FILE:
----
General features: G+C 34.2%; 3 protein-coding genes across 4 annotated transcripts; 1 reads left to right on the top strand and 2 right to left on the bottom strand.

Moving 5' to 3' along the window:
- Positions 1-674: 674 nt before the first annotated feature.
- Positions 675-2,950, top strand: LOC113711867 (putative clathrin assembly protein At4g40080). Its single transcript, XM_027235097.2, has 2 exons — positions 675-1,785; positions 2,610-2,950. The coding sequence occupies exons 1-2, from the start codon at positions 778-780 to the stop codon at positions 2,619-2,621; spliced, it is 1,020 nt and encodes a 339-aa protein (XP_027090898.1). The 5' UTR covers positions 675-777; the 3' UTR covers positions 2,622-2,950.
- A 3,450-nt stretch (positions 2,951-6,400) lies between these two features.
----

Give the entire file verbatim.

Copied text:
General features: G+C 34.2%; 3 protein-coding genes across 4 annotated transcripts; 1 reads left to right on the top strand and 2 right to left on the bottom strand.

Moving 5' to 3' along the window:
- Positions 1-674: 674 nt before the first annotated feature.
- Positions 675-2,950, top strand: LOC113711867 (putative clathrin assembly protein At4g40080). Its single transcript, XM_027235097.2, has 2 exons — positions 675-1,785; positions 2,610-2,950. The coding sequence occupies exons 1-2, from the start codon at positions 778-780 to the stop codon at positions 2,619-2,621; spliced, it is 1,020 nt and encodes a 339-aa protein (XP_027090898.1). The 5' UTR covers positions 675-777; the 3' UTR covers positions 2,622-2,950.
- A 3,450-nt stretch (positions 2,951-6,400) lies between these two features.